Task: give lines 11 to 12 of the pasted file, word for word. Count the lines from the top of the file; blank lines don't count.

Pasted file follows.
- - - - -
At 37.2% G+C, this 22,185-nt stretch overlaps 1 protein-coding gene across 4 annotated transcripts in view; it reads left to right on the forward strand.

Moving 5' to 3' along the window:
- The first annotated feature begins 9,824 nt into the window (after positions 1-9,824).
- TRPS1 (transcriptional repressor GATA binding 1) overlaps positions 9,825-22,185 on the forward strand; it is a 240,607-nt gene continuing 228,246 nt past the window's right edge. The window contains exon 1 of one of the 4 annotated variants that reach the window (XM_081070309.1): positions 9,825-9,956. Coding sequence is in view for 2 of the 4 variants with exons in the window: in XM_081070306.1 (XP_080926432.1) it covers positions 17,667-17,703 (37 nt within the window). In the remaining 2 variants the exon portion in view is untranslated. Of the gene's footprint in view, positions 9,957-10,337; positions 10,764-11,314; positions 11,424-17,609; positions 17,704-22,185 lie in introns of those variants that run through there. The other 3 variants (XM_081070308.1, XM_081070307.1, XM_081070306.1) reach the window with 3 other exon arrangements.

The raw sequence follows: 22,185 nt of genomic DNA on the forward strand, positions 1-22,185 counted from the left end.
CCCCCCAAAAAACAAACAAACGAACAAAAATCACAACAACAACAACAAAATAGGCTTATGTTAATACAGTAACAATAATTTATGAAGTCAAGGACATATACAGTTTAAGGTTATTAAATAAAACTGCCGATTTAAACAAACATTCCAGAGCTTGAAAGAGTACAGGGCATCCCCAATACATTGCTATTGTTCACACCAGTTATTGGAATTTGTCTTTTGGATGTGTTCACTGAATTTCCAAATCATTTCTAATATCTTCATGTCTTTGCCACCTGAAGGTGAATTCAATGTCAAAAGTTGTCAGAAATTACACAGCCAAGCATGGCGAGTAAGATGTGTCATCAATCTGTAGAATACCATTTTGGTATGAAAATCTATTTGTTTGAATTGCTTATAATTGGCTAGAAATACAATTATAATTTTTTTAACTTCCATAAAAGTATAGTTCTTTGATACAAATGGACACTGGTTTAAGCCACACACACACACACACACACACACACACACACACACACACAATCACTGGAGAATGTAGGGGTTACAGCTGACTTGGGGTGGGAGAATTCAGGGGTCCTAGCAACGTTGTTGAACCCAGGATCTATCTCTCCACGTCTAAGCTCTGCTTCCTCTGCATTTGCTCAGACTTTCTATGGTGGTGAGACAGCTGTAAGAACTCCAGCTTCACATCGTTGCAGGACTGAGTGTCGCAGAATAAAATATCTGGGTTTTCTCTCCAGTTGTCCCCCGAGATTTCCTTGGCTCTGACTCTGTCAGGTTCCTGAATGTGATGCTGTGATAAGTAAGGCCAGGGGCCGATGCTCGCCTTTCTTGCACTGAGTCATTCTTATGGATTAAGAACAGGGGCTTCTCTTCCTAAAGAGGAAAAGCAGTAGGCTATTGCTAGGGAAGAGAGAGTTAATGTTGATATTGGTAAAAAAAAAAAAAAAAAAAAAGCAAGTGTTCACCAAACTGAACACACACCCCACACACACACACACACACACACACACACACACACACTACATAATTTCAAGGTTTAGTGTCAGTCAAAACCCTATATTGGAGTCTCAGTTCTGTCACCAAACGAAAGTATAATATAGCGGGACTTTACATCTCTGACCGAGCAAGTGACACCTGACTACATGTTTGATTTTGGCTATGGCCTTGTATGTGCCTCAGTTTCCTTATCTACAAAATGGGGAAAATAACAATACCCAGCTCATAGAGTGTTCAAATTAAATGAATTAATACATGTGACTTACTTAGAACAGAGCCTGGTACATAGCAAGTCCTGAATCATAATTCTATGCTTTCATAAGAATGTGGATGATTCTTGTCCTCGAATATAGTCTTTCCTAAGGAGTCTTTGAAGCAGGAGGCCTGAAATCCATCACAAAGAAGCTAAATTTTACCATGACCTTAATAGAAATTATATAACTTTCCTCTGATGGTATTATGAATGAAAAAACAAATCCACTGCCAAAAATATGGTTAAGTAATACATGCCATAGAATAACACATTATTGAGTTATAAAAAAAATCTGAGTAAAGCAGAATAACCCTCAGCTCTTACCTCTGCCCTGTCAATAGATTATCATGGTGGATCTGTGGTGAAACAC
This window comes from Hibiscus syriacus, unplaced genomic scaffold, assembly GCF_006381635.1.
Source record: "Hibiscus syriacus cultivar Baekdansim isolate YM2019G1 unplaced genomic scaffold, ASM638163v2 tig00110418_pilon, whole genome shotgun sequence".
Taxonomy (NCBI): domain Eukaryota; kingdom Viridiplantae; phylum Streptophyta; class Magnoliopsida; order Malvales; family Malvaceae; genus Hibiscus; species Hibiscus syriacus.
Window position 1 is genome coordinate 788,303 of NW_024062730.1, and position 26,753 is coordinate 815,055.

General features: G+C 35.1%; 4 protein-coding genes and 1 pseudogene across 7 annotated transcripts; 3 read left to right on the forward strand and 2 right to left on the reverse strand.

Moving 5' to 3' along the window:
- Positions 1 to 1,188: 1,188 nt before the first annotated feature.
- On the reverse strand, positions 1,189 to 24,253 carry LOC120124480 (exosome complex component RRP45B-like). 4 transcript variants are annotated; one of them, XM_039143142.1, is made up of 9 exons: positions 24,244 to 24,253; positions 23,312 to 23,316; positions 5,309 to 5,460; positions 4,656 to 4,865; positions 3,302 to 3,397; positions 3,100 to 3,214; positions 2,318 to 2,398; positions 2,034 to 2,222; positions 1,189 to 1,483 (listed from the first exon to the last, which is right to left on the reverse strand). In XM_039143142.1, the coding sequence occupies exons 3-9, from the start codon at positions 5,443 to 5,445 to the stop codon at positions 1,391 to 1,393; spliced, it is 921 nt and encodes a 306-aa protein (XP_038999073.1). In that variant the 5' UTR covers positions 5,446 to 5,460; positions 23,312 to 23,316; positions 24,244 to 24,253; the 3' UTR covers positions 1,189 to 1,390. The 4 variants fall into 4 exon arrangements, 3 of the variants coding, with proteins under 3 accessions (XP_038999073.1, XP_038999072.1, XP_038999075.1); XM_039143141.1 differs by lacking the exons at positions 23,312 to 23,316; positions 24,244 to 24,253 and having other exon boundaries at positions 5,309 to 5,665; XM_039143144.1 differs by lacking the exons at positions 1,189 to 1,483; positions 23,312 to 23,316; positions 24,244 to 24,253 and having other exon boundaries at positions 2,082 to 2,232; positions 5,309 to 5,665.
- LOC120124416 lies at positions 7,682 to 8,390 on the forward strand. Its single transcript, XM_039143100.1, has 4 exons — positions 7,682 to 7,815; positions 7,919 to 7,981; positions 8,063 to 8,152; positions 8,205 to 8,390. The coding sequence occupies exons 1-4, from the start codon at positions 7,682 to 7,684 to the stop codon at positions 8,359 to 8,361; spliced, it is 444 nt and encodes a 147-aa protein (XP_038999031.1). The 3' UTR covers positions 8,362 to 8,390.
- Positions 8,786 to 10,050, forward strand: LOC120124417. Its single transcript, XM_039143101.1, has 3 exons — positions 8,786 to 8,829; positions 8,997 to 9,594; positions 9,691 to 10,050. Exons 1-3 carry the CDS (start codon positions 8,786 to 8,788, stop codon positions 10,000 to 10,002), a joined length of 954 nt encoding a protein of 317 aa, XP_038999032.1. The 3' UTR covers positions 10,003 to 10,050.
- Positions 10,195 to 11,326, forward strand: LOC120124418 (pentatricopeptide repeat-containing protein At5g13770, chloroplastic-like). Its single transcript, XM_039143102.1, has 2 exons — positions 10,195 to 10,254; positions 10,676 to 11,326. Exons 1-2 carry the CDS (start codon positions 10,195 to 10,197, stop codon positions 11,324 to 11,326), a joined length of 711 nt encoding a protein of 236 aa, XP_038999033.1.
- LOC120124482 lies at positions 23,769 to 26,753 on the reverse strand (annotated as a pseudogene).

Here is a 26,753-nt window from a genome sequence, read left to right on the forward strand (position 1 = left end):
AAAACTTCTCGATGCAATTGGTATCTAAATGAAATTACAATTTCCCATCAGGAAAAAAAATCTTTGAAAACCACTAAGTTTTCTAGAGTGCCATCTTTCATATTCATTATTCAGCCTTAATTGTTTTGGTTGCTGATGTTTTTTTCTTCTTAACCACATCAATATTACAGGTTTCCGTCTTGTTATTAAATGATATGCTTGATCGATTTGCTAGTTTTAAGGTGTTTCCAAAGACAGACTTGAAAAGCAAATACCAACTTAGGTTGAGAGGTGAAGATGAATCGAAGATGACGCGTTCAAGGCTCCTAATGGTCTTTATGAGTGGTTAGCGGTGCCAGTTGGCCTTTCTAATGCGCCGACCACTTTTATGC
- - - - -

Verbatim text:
General features: G+C 35.1%; 4 protein-coding genes and 1 pseudogene across 7 annotated transcripts; 3 read left to right on the forward strand and 2 right to left on the reverse strand.

Moving 5' to 3' along the window: